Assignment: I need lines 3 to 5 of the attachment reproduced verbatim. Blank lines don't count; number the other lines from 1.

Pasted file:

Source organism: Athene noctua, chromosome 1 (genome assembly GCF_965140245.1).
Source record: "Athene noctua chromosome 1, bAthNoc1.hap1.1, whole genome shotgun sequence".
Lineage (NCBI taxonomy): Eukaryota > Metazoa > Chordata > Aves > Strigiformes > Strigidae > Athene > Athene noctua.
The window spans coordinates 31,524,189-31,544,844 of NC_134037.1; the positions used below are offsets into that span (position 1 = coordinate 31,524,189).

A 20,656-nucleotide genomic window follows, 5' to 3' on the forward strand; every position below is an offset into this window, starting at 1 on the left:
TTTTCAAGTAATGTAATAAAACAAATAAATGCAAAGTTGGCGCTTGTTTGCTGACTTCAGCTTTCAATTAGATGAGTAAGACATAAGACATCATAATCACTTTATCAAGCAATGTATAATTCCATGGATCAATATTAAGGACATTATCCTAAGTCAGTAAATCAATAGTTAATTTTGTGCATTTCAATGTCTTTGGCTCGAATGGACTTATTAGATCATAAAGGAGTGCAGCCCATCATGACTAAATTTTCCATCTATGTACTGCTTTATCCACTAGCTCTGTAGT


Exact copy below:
Lineage (NCBI taxonomy): Eukaryota > Metazoa > Chordata > Aves > Strigiformes > Strigidae > Athene > Athene noctua.
The window spans coordinates 31,524,189-31,544,844 of NC_134037.1; the positions used below are offsets into that span (position 1 = coordinate 31,524,189).

A 20,656-nucleotide genomic window follows, 5' to 3' on the forward strand; every position below is an offset into this window, starting at 1 on the left: